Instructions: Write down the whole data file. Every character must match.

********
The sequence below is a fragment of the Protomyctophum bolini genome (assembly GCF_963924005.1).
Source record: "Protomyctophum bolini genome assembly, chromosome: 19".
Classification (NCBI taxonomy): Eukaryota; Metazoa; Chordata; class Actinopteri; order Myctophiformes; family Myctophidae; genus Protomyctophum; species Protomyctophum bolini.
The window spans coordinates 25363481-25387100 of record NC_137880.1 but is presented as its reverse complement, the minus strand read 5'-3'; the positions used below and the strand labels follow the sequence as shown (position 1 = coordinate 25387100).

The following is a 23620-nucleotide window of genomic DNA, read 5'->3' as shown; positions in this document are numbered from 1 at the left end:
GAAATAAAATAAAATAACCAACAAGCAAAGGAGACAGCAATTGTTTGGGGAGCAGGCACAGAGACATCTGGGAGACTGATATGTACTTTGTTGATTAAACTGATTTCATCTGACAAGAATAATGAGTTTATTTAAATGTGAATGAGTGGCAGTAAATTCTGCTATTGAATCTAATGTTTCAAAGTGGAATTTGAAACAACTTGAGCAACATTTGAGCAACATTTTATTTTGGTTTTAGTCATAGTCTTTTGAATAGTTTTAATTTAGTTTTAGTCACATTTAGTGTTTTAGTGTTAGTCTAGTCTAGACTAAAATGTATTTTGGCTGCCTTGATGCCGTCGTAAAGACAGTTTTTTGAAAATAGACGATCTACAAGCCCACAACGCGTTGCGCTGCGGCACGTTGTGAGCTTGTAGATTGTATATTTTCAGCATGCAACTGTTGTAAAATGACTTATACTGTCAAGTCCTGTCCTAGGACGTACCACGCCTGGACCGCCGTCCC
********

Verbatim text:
The sequence below is a fragment of the Protomyctophum bolini genome (assembly GCF_963924005.1).
Source record: "Protomyctophum bolini genome assembly, chromosome: 19".
Classification (NCBI taxonomy): Eukaryota; Metazoa; Chordata; class Actinopteri; order Myctophiformes; family Myctophidae; genus Protomyctophum; species Protomyctophum bolini.
The window spans coordinates 25363481-25387100 of record NC_137880.1 but is presented as its reverse complement, the minus strand read 5'-3'; the positions used below and the strand labels follow the sequence as shown (position 1 = coordinate 25387100).

The following is a 23620-nucleotide window of genomic DNA, read 5'->3' as shown; positions in this document are numbered from 1 at the left end:
GAAATAAAATAAAATAACCAACAAGCAAAGGAGACAGCAATTGTTTGGGGAGCAGGCACAGAGACATCTGGGAGACTGATATGTACTTTGTTGATTAAACTGATTTCATCTGACAAGAATAATGAGTTTATTTAAATGTGAATGAGTGGCAGTAAATTCTGCTATTGAATCTAATGTTTCAAAGTGGAATTTGAAACAACTTGAGCAACATTTGAGCAACATTTTATTTTGGTTTTAGTCATAGTCTTTTGAATAGTTTTAATTTAGTTTTAGTCACATTTAGTGTTTTAGTGTTAGTCTAGTCTAGACTAAAATGTATTTTGGCTGCCTTGATGCCGTCGTAAAGACAGTTTTTTGAAAATAGACGATCTACAAGCCCACAACGCGTTGCGCTGCGGCACGTTGTGAGCTTGTAGATTGTATATTTTCAGCATGCAACTGTTGTAAAATGACTTATACTGTCAAGTCCTGTCCTAGGACGTACCACGCCTGGACCGCCGTCCC